(2) The court did not believe that the evidence or the arguments in the case required that the trial court charge the jury "not to consider conduct occurring outside of South Carolina or harm to non-parties when decideing whether to award punitive damages." The Due Process Clause requires this charge only when there is a risk that a jury may award punitives for conduct occurring outside the state for harm to non-parties. The recalls introduced into evidence by the plaintiffs were introduced for notice and to show that a prior recall was due to the same type of failure. Plaintiffs introduced evidence to show the reprehensible nature of Ford's conduct, and not to show the number of vehicles recalled or the number of under-hood fires.

(3) The court disagreed that Oliver Wood's expert testimony about Ford's general wealth and ability to pay a punitive damages award was inadmissible. The court cited to prior authority in which testimony beyond a defendant's mere net worth was allowed to establish the defendant's ability to pay a punitive damages award. The court also stated that Dr. Wood's testimony allowed the jury to follow the court's instructions and "punish the defendant but not effect bankruptcy."

(4) The court reviewed the procedural and substantive constitutional limitations on the award of punitive damages as set forth in BMW of N. Am., Inc. v. Gore, 517 U.S. 559, 562 (1996). With regard to reprehensibility of conduct, the court noted that the damage was economic (destruction of the house), as opposed to physical, which weighed in Ford's favor. However, in spite of this, the court found that Ford's conduct was reprehensible because:

In short, Ford installed a switch into the [Plaintiffs'] Expedition that it knew could cause fires. This conduct clearly amounts to a reckless disregard for the health and safety of others. . . . While Ford's conduct did not rise to the level of intentional malice, trickery, or deceit, Ford's act of installing a switch in the [Plaintiffs'] Expedition that it knew could cause fires amounts to affirmative misconduct.

The court also found the award to be reasonable (with regard to Gore's second factor). The economic harm, combined with the threat of serious physical injury, made the punitive damages award that was 5.087 times the actual damages reasonable. Finally, in examining Gore's third factor regarding comparable civil fines, the court found that the jury's award of three million dollars in punitive damages was not unconstitutionally excessive.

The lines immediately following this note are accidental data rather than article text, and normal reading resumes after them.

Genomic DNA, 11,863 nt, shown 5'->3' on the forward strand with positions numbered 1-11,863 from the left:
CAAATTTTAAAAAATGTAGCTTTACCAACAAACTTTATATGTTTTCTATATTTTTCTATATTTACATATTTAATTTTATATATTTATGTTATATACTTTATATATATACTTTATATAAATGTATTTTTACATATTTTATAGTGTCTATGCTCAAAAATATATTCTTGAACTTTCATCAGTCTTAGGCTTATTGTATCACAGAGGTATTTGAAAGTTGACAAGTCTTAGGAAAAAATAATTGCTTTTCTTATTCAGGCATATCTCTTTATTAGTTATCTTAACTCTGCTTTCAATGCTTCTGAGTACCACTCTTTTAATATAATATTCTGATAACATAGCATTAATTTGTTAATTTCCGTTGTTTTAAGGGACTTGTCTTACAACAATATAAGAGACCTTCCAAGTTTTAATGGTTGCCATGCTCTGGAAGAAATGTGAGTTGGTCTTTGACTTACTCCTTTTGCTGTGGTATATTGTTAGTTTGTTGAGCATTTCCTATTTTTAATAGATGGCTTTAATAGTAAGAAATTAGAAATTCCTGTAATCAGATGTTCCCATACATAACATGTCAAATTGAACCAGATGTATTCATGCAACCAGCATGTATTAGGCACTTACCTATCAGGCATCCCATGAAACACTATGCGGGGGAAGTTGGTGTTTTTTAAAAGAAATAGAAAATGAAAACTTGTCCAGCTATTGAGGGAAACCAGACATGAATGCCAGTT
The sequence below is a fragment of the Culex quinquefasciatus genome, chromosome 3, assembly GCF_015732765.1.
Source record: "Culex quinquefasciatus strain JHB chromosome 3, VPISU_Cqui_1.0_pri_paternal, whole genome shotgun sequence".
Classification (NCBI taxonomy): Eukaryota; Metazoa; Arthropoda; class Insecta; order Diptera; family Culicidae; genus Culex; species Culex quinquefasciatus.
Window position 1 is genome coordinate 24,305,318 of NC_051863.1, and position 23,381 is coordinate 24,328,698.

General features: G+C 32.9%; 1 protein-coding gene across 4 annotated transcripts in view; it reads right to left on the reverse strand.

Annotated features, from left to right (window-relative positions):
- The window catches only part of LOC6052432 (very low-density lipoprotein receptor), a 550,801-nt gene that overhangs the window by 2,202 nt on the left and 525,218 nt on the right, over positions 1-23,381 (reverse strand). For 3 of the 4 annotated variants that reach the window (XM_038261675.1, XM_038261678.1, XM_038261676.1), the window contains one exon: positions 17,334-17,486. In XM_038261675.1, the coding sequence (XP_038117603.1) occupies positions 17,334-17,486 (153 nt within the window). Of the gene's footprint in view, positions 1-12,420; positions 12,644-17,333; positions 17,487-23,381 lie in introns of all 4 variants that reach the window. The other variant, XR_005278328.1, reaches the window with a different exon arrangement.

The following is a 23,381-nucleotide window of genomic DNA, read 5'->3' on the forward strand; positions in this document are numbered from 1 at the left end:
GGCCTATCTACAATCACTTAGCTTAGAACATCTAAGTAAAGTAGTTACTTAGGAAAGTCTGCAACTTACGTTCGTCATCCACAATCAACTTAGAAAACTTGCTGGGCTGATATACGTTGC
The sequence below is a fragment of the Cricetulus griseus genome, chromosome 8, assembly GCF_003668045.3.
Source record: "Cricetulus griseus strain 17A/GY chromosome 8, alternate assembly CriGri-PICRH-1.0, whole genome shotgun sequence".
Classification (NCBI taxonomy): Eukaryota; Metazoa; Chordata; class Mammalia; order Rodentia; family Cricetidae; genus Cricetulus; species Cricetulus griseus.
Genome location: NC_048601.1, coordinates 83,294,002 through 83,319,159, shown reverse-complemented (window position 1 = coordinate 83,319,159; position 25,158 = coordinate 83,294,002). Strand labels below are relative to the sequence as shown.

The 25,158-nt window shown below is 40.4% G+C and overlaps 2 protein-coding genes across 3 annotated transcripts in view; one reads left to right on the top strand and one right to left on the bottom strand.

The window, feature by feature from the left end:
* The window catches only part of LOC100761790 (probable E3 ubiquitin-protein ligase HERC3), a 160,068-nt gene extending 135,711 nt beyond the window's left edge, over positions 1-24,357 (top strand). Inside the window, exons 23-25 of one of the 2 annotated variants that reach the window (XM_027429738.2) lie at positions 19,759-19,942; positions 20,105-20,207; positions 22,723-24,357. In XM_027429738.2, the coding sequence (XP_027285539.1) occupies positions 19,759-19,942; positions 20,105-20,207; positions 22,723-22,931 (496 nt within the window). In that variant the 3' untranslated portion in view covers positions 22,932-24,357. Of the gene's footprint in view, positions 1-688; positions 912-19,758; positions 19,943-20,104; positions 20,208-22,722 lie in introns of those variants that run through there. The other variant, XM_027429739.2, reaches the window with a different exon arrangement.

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Thursday, October 8, 2009

Settlement in Pharmaceutical Case

The action brought by Attorney General Henry McMaster against drug manufacturer Eli Lilly has reportedly settled. The below appeared in today's issue of The State newspaper. This lawsuit related to alleged off-label promotion of the drug Zyprexa.

Settlement reportedly reached in Lilly case

Drug maker Eli Lilly & Co. has agreed to settle a lawsuit brought by state Attorney General Henry McMaster on behalf of South Carolina.

Sources close to the case say a settlement has been reached but the details, including how much money South Carolina will receive, are not yet available.

South Carolina sued Eli Lilly in 2007, alleging the company marketed its anti-psychotic medication, Zyprexa, for off-label purposes and failed to disclose side effects including weight gain.

The drug is only approved to treat schizophrenia and bipolar disorder.

South Carolina had hoped to recoup $200 million in its lawsuit that it said was wrongfully spent on Zyprexa prescriptions and millions of dollars more in fines.

The company has already agreed to pay more than $360 million to more than 30 states following a U.S. Justice Department investigation into its marketing practices.

The lawsuit has also brought some controversy to S.C. Attorney General Henry McMaster who is also seeking the Republican nomination in next year's gubernatorial race. McMaster accepted campaign donations from the two private attorneys he hired to represent South Carolina in the Lilly case.

McMaster has since returned nearly $33,000 in donations he has received during his time in office from attorneys he has hired to work on cases for the state.

- Gina Smith